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2008-08-23
Medford, OR. Citizen Appeal Of Wal-Mart Called ‘No Surprise.’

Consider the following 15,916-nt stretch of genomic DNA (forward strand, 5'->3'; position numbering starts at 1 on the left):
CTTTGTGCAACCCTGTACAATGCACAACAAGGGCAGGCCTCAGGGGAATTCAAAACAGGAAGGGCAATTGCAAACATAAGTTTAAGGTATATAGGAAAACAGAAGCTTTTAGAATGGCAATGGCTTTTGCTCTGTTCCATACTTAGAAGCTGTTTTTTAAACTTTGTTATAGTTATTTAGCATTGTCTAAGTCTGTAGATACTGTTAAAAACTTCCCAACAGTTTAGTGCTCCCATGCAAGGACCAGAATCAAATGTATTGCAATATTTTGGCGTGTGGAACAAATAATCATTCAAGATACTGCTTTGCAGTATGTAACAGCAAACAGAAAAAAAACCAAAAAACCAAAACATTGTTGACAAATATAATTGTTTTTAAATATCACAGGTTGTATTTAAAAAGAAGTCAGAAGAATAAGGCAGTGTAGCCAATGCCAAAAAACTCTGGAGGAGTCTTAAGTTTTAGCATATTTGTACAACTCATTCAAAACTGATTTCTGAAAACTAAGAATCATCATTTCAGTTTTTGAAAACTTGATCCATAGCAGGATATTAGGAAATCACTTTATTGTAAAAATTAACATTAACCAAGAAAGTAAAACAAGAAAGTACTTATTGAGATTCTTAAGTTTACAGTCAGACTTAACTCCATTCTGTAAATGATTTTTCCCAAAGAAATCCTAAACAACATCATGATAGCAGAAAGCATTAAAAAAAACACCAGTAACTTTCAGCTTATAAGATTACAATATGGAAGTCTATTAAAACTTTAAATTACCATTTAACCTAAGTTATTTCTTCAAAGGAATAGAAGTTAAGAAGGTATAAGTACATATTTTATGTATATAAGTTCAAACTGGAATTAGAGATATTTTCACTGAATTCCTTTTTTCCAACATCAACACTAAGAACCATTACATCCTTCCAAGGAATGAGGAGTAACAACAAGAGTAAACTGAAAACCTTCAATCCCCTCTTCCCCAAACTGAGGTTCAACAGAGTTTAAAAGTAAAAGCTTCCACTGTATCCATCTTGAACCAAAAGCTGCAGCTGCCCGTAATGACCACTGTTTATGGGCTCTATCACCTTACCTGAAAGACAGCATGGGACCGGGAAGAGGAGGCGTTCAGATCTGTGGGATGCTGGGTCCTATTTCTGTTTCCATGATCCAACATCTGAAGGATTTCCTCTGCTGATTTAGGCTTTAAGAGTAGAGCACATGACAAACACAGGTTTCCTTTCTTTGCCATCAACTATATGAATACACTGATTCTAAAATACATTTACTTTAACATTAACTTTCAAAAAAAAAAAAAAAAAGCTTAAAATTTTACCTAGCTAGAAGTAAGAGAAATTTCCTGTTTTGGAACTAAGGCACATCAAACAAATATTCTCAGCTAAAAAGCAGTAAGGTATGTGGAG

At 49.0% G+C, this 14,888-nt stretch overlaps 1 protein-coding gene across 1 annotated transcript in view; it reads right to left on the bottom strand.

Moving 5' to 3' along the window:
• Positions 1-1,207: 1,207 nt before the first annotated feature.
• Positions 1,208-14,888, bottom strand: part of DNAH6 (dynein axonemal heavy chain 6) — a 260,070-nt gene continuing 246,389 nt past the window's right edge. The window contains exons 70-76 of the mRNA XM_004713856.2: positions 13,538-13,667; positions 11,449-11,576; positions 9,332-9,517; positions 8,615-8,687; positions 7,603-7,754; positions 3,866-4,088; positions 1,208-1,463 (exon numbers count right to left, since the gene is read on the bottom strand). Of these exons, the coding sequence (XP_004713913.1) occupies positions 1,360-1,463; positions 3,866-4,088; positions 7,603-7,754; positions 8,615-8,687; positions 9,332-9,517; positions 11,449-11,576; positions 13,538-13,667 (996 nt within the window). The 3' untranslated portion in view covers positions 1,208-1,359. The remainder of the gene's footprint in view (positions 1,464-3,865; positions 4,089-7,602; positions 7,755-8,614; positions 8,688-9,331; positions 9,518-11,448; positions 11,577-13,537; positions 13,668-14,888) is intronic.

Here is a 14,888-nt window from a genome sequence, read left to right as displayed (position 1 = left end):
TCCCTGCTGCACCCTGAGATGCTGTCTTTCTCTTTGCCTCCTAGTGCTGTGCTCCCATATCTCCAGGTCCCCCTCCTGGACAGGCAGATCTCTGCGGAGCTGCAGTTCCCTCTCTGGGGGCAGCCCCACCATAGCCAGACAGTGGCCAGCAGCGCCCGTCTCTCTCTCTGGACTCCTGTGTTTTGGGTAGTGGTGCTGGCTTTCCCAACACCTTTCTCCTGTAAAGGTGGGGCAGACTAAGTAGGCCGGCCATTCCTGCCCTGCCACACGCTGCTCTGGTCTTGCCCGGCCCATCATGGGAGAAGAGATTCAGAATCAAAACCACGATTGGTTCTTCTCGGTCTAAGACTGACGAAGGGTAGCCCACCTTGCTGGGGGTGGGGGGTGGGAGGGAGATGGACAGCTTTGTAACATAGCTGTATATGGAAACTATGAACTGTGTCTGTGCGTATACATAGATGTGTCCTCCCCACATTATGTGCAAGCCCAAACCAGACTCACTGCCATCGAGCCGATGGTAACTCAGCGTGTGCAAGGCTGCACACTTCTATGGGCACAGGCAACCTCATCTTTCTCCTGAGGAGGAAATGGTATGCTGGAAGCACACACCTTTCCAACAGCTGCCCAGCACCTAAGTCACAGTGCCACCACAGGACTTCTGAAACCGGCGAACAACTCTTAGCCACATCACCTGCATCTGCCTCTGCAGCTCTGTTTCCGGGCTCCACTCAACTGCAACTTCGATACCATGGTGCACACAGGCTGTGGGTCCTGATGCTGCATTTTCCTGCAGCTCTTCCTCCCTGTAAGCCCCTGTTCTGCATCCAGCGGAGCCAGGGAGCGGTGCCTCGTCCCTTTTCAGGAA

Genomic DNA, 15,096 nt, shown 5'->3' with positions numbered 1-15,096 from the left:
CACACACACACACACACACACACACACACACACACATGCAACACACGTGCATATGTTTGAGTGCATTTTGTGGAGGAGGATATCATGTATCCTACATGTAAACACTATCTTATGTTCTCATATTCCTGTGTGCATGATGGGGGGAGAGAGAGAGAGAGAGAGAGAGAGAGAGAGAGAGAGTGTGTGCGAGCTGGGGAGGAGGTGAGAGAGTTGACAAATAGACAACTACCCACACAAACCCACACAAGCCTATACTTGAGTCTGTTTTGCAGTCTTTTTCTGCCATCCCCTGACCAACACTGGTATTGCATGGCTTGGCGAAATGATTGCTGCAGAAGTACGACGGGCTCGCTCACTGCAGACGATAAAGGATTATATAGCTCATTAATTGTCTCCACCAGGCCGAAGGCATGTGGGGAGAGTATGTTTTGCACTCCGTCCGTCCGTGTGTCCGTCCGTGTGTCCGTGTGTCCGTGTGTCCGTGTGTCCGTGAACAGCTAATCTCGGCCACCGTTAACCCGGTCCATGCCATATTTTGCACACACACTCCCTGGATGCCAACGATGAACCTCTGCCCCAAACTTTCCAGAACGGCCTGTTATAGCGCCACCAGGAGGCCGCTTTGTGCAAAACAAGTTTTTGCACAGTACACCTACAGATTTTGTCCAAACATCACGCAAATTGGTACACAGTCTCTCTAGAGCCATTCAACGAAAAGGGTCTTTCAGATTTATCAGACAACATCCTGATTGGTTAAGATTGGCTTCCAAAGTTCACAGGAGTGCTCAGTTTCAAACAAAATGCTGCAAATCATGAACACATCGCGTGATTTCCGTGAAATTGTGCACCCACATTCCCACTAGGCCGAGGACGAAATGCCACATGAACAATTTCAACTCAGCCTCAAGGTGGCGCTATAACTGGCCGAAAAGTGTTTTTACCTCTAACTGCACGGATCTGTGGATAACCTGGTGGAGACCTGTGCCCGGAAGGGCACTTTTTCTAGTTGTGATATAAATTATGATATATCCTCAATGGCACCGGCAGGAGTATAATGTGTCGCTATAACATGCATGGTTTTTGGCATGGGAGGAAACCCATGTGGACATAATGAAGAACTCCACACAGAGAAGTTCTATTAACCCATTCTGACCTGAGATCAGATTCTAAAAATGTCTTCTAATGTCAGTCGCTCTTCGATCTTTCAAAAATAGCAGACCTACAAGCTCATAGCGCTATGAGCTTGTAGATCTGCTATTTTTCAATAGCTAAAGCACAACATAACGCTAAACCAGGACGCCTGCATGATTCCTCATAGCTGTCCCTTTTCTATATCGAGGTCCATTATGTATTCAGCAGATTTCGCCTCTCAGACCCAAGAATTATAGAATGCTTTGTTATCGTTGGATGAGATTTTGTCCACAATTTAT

Wal-Mart has a discount store on Crater Lake Highway in Medford, Oregon. But the company has been trying to replace it with a larger supercenter for more than four years. On May 22, 2004, Sprawl-Busters reported that the Medford City Council had reversed a decision by an advisory commission, and rejected a proposal to build a 206,500 s.f. Wal-Mart Supercenter on the south side of the city. The Medford Council voted 5-1 to reverse the Site Plan and Architectural Commission's decision to approve the Wal-Mart. "It is not compatible with the surrounding area," said Councilwoman Claudette Moore. "I believe the burden of proof for compatibility has not been met," added Councilman Jim Kuntz. But Wal-Mart did not give up in Medford. In 2006, the City Council voted to approve the project. In November of 2006, voters in Medford removed from the City Council a developer-friendly incumbent. Citizens reported in January of 2007 that appeals of the 2006 approval had been taken to the State Land Use Board of Appeals (LUBA) twice throughout the course of application, and that the LUBA had ruled for the citizens and against the City of Medford, citing procedural errors regarding a full traffic study. The "procedural error" took place in November of 2005, when the City council denied the opposition group, the Medford Citizens for Responsible Development (MCRD), the chance to testify on the comprehensive traffic study. The LUBA ruled in September of 2007 that the city had erred, and the City Council said it would not appeal the LUBA's decision. "I think the land use process is a complicated process, a bunch of hoops and hurdles you have to jump through. Its set up to give all the protections in the world to protect both the property owners and the neighboring property owners and do things right," Medford city councilman, Jason Anderson, said at the time. "The reason the city didn't allow [residents] to speak was based on city attorney's advice they weren't the ones who appealed a previous hearing -- they lacked standing." Wal-Mart, however, appealed the LUBA's decision. The MCRD said that Wal-Mart should be required to conduct a comprehensive traffic study for the site. The group says this study will show that additional traffic mitigation is needed, and Wal-Mart will be financially responsible for those roadway improvements. Wal-Mart says they can't be forced to do a comprehensive study by the city, because one was already done 16 years ago when the land was rezoned. When the case came back to the city, its Site Plan and Architectural Commission ruled that Wal-Mart was not required to do a comprehensive traffic study. Wal-Mart opponents warned residents that: "Wal-Mart is back! LUBA ruled in our favor and told the City to do it right this time!... It's not over! Residents and business owners must urge the City Council to ask Wal-Mart for an adequate traffic study to analyze the impacts of almost 9,000 additional car trips per day in the already congested South Medford I-5 Interchange area... Now after months of secret meetings with city planning staff, Wal-Mart is trying to sneak its huge building into town without an adequate traffic study. After four years, we can't stop now!" The project needs a zone change from the Planning Commission, from industrial to commercial for a small part of the parcel. Wal-Mart cut the store by roughly 15%, from 206,500 s.f. to 176,500 s.f. The appearance of the store has been altered from a blue and grey "battleship" style, to something the Mail Tribune described as "a woodsy mountain lodge." The city's planner seemed very pleased with the new mountain lodge affect. "It's certainly more attractive than the blue box," she said. But the MCRD said the traffic generated by a 176,500 s.f. store will still have a significant impact on local roads. The city told the Tribune that it expects the residents will appeal if the city grants Wal-Mart a rezoning and permit to build. This week, the citizen's made their move. Their legal appeal to the City Council was filed by Wendy Siporen, a member of Medford Citizens for Responsible Development. The appeal charges that the city's Site Plan and Architectural Commission and city staff misinterpreted city code by allowing the plan to move forward without a comprehensive traffic impact analysis. A Wal-Mart spokesman said the appeal "did not come as a surprise."